Her Pet Project Is a Howling Success, Making Chere Hickock Queen of the Quadrupeddlers
A typical day might find Hickock (who of course claims to be related to Wild Bill Hickok) accompanying a baboon on a fashion shoot, posing with a tiger for a magazine story about her and draping a boa (all snake, no feathers) carefully across a model's naked shoulders for a dramatic portfolio shot.
If animals can sense fear in the people around them, they probe Hickock in vain. She handles every assignment with aplomb whether it's bodyguarding a lion from drunken conventioneers or test-driving elephants for company presidents who want to make a big entrance. This same self-assurance marks Hickock's business instincts and phone manner. "Whenever anybody calls me," she explains, "no matter what they want, I say, 'No problem!' It's total cocksureness here."
This can-do reflex has earned Hickock some unenviable assignments, such as locating penguins for a company promotion filmed near Washington, D.C. and arranging an iguana fashion show for a Japanese TV producer. Her list of clients and contacts grows faster than an unchecked rodent population and nothing—so far—has stumped her. When Hickock gets a call for an animal species not listed among her arkload of available talent, she just starts phoning the many other animal handlers she knows around the country. "Animal people are like circus people," says Hickock. "We know each other. If I can't find an animal, I usually know someone who can."
No problem for a woman who has been collecting critters since she was a kid. Growing up in Dallas, one of six children of a salesman and a housewife, Chere was constantly being frisked by her mother at the door. "I was always the sort of little girl who came home with snakes in her pocket," Hickock says with a laugh. Since wild pets were frowned upon in her house, Chere had to settle for a dog.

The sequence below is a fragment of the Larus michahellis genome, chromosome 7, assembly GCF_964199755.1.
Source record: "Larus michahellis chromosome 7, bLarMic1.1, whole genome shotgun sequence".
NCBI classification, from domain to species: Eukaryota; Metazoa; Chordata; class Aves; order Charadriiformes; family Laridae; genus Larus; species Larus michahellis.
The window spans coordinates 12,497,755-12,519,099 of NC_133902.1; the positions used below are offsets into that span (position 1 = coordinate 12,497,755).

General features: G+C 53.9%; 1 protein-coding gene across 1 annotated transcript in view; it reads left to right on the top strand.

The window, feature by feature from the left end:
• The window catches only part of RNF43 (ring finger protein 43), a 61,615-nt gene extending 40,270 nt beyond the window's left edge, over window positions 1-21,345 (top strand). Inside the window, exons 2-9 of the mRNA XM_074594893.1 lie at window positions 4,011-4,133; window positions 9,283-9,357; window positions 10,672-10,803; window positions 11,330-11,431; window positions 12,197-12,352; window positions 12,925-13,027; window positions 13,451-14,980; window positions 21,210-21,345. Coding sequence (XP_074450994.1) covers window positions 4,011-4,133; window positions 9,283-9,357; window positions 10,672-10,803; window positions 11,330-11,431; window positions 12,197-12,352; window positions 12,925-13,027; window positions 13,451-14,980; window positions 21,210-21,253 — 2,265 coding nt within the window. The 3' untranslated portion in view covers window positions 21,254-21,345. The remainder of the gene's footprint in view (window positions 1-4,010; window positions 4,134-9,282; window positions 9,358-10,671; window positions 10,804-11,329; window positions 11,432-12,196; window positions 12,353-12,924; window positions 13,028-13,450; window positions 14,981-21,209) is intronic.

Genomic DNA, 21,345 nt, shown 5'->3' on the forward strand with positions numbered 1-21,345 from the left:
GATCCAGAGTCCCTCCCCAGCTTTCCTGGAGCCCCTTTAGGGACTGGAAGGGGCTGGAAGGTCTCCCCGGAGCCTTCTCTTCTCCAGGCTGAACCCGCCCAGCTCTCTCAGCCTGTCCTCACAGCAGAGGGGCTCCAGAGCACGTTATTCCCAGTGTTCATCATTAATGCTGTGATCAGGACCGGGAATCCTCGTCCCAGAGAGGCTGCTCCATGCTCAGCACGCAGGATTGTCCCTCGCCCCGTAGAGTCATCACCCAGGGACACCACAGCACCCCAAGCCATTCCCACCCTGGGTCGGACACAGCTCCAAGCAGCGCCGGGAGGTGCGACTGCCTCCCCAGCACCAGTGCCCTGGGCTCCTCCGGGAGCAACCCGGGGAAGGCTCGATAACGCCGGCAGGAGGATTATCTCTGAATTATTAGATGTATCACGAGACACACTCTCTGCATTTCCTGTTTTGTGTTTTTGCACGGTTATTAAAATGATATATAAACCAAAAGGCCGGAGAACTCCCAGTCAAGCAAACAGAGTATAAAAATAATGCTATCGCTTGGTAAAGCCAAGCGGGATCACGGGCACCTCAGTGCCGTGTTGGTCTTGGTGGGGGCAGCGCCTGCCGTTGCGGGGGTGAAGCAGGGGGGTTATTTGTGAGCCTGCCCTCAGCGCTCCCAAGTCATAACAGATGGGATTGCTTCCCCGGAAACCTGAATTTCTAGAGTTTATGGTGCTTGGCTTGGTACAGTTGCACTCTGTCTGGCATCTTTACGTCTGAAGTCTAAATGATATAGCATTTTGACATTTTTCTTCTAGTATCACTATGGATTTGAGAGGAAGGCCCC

Once out of high school, Hickock studied agriculture for a year at West Texas State University. There she learned, among other things, how to castrate a pig. "A lot of guys get pretty nervous when I tell them that," Chere squeals. While in college, she worked part-time catching rattlesnakes for a nearby farmer.
According to Hickock, she has had some 70 jobs since she was 15, including taxidermist, truck driver, dog groomer and one six-month stint utilizing her pig-trimming skills. Along the way she spent a year in California at the Moorpark School for Exotic Animal Training and Management where the idea for Animal Trackers was hatched. Hickock noticed that the film industry was beginning to do a lot of location work in Texas and that there were few if any Texans catering to the movies' animal needs.
Hickock unleashed the company in April 1984 with seed money from a veterinarian whose name she picked out of the phone book at random. Chere did $56,000 worth of business her first year and expects to double that this year. Typical fees run from $75 per hour to put a dog in front of your Polaroid camera to upwards of $150 an hour for a tiger on your lawn. As agent and often handler, Hickock takes roughly 20 percent of everything that comes in. It is well-earned compensation for the risks involved. Hickock, who recently took on a full-time assistant, doesn't like to work with bears and tests the big cats herself by playing with them for a half hour or so.
Pet owners can sometimes be as pushy as stage mothers in thinking their cat is the next Morris or their dog is the best thing since Lassie. At a recent open casting call in a local parking lot, Chere put some two dozen domestic felines and canines through their varied paces. She also took a look at a beer-drinking lion, a white Alaskan wolf and a raven. For most of the devoted pet owner-promoters it was "Don't call me, I'll call you," and then Hickock was off to a lunch meeting in her gold Chevy Suburban with the cage in the back.
Though Hickock is single, she doesn't exactly live alone. She shares her three-bedroom house not far from her office in North Dallas with a red-tailed boa named Jason, a goat named Gertie, a crow named Trammel, a monkey named Mona, a rabbit named Lago, a parrot named Lolly and three unnamed raccoons. Last heard, Hickock had been asked to arrange an armadillo "wedding" for an electronics firm that uses the burrowing mammal in the company logo. Her response, of course: "No problem!"